Snapchat is talking up what it describes as the unique mentality of its user base in the platform’s first global B2B campaign, Meet the Snapchat Generation.
The campaign, created by Snap’s global business marketing team and internal creative group, alongside creative and production partner SpecialGuest, is running in the U.S., Canada and Australia.
Comprising targeted broadcast, print and digital advertising, it features messages of endorsement from existing advertisers including Frito-Lay, Starling Bank and the NFL. It will run in the U.K. from August 17, followed by the rest of Europe and the Middle East and North Africa from 24 August.
Despite the use of a word usually meant to refer to an age cohort, such as millennials, CMO Kenny Mitchell told Campaign the “Snapchat Generation” was not defined by age, but by the mentality of the brand’s users, which he said sets it apart from other social media and messaging platforms.
“It’s a group of people who fundamentally believe in the power of visual communications in connecting with their close friends,” he said.
As well as having an affinity for the format of Snapchat, he said its users were especially socially conscious.
“They have this notion that they believe they have the power and responsibility to change the world.”
For example, 82% of users say they believe they have a personal responsibility to create the change they want to see in the world, while 80% believe companies have a role to play in solving social issues.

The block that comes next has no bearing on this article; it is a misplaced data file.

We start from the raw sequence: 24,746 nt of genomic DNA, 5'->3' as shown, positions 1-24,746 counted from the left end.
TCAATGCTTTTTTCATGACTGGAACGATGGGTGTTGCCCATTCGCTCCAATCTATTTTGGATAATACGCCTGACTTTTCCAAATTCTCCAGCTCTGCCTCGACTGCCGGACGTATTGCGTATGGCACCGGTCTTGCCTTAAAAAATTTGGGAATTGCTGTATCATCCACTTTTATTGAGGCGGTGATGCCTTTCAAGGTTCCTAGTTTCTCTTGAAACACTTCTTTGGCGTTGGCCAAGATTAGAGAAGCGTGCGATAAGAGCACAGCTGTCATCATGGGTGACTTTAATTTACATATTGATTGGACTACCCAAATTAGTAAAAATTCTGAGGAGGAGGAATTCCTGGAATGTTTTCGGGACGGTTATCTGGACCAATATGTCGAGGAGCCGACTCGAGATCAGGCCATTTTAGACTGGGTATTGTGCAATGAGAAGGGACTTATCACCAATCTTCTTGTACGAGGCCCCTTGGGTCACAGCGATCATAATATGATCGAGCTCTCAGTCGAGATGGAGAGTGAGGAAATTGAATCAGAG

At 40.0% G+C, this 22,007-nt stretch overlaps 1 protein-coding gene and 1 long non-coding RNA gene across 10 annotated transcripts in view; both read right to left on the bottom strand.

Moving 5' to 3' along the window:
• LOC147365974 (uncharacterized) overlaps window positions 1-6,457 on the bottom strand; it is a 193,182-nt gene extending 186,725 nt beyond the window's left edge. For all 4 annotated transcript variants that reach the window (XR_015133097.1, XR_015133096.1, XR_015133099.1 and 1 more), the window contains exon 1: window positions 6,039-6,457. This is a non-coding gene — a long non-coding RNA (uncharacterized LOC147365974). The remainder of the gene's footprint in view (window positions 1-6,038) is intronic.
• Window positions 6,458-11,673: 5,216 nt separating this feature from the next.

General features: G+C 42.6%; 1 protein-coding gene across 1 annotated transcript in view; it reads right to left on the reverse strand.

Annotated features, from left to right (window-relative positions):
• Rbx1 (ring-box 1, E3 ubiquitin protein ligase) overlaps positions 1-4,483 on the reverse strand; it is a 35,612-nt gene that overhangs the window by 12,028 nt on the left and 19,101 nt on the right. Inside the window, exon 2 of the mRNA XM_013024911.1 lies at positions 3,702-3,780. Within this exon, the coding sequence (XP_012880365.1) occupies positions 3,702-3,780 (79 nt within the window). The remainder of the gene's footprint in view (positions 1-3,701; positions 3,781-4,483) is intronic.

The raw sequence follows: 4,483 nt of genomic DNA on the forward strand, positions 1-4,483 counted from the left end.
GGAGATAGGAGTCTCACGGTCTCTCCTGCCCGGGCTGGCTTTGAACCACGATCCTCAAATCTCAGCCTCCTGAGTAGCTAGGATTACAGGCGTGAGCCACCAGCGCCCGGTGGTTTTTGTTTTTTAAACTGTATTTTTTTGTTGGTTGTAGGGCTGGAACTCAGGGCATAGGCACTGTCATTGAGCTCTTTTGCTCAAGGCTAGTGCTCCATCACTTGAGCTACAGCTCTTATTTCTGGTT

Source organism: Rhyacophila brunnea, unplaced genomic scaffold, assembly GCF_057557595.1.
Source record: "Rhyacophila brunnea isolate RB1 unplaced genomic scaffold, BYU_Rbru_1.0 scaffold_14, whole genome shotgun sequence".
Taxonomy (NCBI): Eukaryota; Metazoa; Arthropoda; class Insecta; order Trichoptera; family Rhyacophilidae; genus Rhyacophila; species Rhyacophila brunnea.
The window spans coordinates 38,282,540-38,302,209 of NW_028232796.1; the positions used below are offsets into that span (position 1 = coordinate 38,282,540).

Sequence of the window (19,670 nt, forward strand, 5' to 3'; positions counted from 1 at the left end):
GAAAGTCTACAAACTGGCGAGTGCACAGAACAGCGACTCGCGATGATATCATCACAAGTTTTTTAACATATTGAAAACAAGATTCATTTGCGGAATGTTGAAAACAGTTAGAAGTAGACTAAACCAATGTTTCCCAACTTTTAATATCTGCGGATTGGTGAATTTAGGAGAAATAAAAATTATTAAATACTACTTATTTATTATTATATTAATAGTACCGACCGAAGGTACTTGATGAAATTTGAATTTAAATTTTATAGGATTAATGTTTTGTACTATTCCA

While Snapchat is often associated with younger users, Mitchell said its older user base was growing and claimed that a significant proportion of users over the age of 25 opted for Snapchat exclusively among the major social platforms, a potentially attractive fact for advertisers.
The push comes as Snapchat’s major competitors, Facebook and TikTok, are both navigating minefields of different characteristics.
TikTok’s U.S. operations could be acquired imminently by Microsoft from Chinese owner ByteDance after President Donald Trump declared his intention to ban the app over security concerns.
Facebook continues to be boycotted by major brands over its alleged toleration of hate speech, although CEO Mark Zuckerberg said last week that its total number of advertisers is growing. Some advertisers have also withdrawn from Twitter for similar reasons.
Snapchat’s campaign is not a direct response to these issues, but there is a subtext that Snapchat lacks the problematic aspects of its competitors.
Mitchell said that if he were in discussions with an advertiser that had pulled budget from Facebook and was looking for somewhere else to spend it, he would “point back to the founding ethic – when [Evan Spiegel and Bobby Murphy] founded Snapchat, it was almost as a response to traditional social media, allowing people to connect and communicate closely with their friends."
“They really focused on privacy – its built on privacy by design. It’s a through line through the origination of the product as well as how we innovate. There are elements like not really having a town square – that element doesn’t exist. We don’t have likes or comments, so our community members feel free to be themselves," he added. "We delete by default so you don’t have to feel this pressure to showcase yourself. Our content platform is curated with trusted publishers. There’s no forum for mass spreading of harmful content or misinformation.
Snapchat’s most recent commercial format is Dynamic Product Ads, a bid to ride the wave of growing ecommerce sales, which have taken off globally since the start of the coronavirus pandemic.
Snap recently released its financial results for the first six months of 2020. While it posted revenue up 29% year-on-year to $917 million (£693 million), the company’s losses also grew 12% to $632 million. But Mitchell insisted that continued investment would eventually lead the company to sustainability.
“We’re encouraged that we’ve had some decent success during Q2 during an incredibly rocky period – for the world – and a difficult operating environment,” he said.
An earlier version of this story first appeared on campaignlive.co.uk.